• Laboratory: The Rate of Photosynthesis 1
  • Reproduction and Development
  • Mitosis
  • Laboratory: Observing Mitosis
  • Cell Differentiation
  • Cell Specialization
  • Sexual Reproduction
  • Meiosis I
  • Meiosis II

Unit 4: Mendelian Genetics

Students learn about the work of Gregor Mendel as a way of studying modern genetics. They perform genetic crosses and begin to see how traits are inherited. As they examine Mendelian genetics more closely, they see the relationship between inheritance and chromosomes and between genes and alleles. This unit prepares students to go deeper into genetics at the molecular level.

  • The Work of Gregor Mendel
  • Mendelian Inheritance
  • Laboratory: Genetic Crosses 1
  • Pedigrees
  • Laboratory: Gene Mapping
  • Chromosomes and Genes
  • Genes and Alleles
  • Genetic Variation

Unit 5: Molecular Genetics

The chemical basis for genetics is one of the cornerstones of modern biology. In this unit, students understand the relationship between DNA, RNA, and proteins—and what this has to do with genes and inheritance. After establishing a firm basis in molecular genetics, students are able to understand modern applications of genetics, including biotechnology and genetic engineering.

  • DNA, RNA, and Proteins
  • Structure of DNA
  • Structures of RNA
  • DNA Replication
  • Transcription
  • Laboratory: Modeling DNA
  • Laboratory: Modeling DNA Replication
  • DNA Makes RNA
  • RNA Makes Protein
  • The Genetic Code

Unit 6: Semester 1 Review and Test

Students prepare for and take the semester test.

Unit 7: Honors Project 1: Research Paper

An independent research paper gives honors students the opportunity to explore biology topics in depth. Students select one of five topics to research and then develop a paper reporting on their topic.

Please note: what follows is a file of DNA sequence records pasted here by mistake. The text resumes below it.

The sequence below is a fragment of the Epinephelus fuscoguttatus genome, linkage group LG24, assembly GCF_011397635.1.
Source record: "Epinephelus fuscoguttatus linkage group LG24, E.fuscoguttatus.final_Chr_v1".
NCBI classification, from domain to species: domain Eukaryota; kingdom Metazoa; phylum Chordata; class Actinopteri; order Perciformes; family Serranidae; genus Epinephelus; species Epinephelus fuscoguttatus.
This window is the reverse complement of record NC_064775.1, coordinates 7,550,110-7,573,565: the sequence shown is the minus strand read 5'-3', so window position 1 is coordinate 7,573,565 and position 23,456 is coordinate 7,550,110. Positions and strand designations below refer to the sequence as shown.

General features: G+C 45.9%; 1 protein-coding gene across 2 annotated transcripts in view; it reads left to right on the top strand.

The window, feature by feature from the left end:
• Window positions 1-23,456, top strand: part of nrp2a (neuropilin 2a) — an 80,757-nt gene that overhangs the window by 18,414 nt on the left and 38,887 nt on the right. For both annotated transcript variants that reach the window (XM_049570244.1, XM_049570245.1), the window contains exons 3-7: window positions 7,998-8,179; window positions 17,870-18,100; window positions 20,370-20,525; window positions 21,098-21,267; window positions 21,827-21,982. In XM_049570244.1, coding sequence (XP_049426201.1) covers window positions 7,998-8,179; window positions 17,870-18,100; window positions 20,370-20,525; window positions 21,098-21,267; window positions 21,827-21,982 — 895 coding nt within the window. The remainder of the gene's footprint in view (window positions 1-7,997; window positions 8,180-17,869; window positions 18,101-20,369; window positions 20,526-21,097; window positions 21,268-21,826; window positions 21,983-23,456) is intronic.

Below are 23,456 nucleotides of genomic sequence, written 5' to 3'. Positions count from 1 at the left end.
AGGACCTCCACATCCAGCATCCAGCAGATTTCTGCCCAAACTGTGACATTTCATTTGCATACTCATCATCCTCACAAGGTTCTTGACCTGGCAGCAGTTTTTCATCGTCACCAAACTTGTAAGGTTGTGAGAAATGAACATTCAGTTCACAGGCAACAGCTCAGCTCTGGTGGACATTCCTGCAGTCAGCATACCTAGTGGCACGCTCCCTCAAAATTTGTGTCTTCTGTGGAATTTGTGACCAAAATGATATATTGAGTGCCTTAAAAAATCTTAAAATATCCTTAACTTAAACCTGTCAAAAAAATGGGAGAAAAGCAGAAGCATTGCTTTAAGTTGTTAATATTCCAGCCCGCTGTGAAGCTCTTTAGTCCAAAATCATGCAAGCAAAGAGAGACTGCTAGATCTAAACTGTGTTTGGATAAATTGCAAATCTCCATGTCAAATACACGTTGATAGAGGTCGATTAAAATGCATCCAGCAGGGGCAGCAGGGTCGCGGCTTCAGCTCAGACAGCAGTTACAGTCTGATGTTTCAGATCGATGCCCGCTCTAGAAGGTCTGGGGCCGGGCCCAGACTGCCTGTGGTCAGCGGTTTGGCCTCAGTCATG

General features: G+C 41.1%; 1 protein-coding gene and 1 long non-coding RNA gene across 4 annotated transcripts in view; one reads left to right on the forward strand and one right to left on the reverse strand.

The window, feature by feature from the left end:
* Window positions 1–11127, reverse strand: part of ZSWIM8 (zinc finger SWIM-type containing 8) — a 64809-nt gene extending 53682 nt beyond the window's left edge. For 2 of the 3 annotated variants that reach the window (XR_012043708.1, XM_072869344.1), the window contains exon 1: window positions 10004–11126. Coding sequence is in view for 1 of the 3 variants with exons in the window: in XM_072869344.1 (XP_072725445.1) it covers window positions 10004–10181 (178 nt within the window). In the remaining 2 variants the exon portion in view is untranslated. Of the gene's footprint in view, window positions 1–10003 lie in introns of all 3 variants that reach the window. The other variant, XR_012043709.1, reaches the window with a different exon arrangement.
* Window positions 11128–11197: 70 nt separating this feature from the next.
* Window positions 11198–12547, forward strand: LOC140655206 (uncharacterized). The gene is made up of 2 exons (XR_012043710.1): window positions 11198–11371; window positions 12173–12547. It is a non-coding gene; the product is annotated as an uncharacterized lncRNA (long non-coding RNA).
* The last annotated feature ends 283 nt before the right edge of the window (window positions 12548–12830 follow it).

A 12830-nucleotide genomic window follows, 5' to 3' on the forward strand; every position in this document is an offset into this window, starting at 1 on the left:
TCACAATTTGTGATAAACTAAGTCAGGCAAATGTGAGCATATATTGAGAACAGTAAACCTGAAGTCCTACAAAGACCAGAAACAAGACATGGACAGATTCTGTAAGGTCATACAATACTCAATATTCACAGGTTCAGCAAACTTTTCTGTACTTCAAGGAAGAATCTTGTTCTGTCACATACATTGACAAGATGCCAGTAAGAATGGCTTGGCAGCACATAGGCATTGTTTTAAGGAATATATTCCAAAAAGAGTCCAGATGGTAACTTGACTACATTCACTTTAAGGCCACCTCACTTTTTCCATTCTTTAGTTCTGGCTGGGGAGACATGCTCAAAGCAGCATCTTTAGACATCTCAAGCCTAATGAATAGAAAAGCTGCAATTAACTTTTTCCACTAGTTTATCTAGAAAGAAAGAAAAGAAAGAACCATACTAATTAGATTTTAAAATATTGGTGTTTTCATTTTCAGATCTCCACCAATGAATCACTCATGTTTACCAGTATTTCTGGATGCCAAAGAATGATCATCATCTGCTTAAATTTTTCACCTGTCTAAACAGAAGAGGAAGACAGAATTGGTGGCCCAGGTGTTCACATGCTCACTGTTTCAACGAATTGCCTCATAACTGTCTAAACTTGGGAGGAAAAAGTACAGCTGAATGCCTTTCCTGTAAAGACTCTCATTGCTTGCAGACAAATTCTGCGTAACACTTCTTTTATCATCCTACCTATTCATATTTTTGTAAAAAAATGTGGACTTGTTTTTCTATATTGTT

• Planning Your Research Paper
  • Finding and Using Information for Your Paper
  • Organizing Notes and Developing an Outline
  • Writing Your Paper
  • Creating a Works-Cited Page
  • Revising and Proofreading the Research Paper

Unit 8: Honors Project 2: Extended Lab: Rate of Photosynthesis

This honors project extends the Rate of Photosynthesis Lab so that students test the effects of an additional variable—light—as well as heat. Students model communication and collaboration of the scientific community by collecting and sharing data in an online shared spreadsheet. They benefit from multiple sets of data and repeated trials rather than a single set of their own data. Students download and graph the data then discuss outliers, experimental error, and other factors related to experimental design.

SEMESTER TWO

Unit 1: Gene Expression

In this unit, students explore the process by which the DNA-RNA relationship builds proteins. Then students learn how the process of proteins synthesis is controlled, a process called gene expression. Students then are able to understand modern applications of genetics, including biotechnology and genetic engineering.

  • Introduction
  • Proteins Express DNA
  • How Proteins Work
  • Gene Expression
  • Biotechnology
  • Genetic Engineering

Unit 2: Evolution

Evolution is the central organizing principle of biology. Students learn about the concept of evolution and the underlying principles of natural selection. Once they have mastered the fundamental principles, they see how modern evolution is a science that includes gene changes over time as the underlying mechanism for evolution.

  • Evolution and Biology
  • Evolution of Populations
  • Multiplying Variation in Populations
  • Types of Natural Selection
  • History of Evolutionary Thought
  • Evidence for Evolution
  • Evolution and Earth History
  • Laboratory: The Process of Natural Selection
  • Genetic Basis of Evolution
  • The Hardy-Weinberg Equation
  • Geographic Isolation
  • Genetic Isolation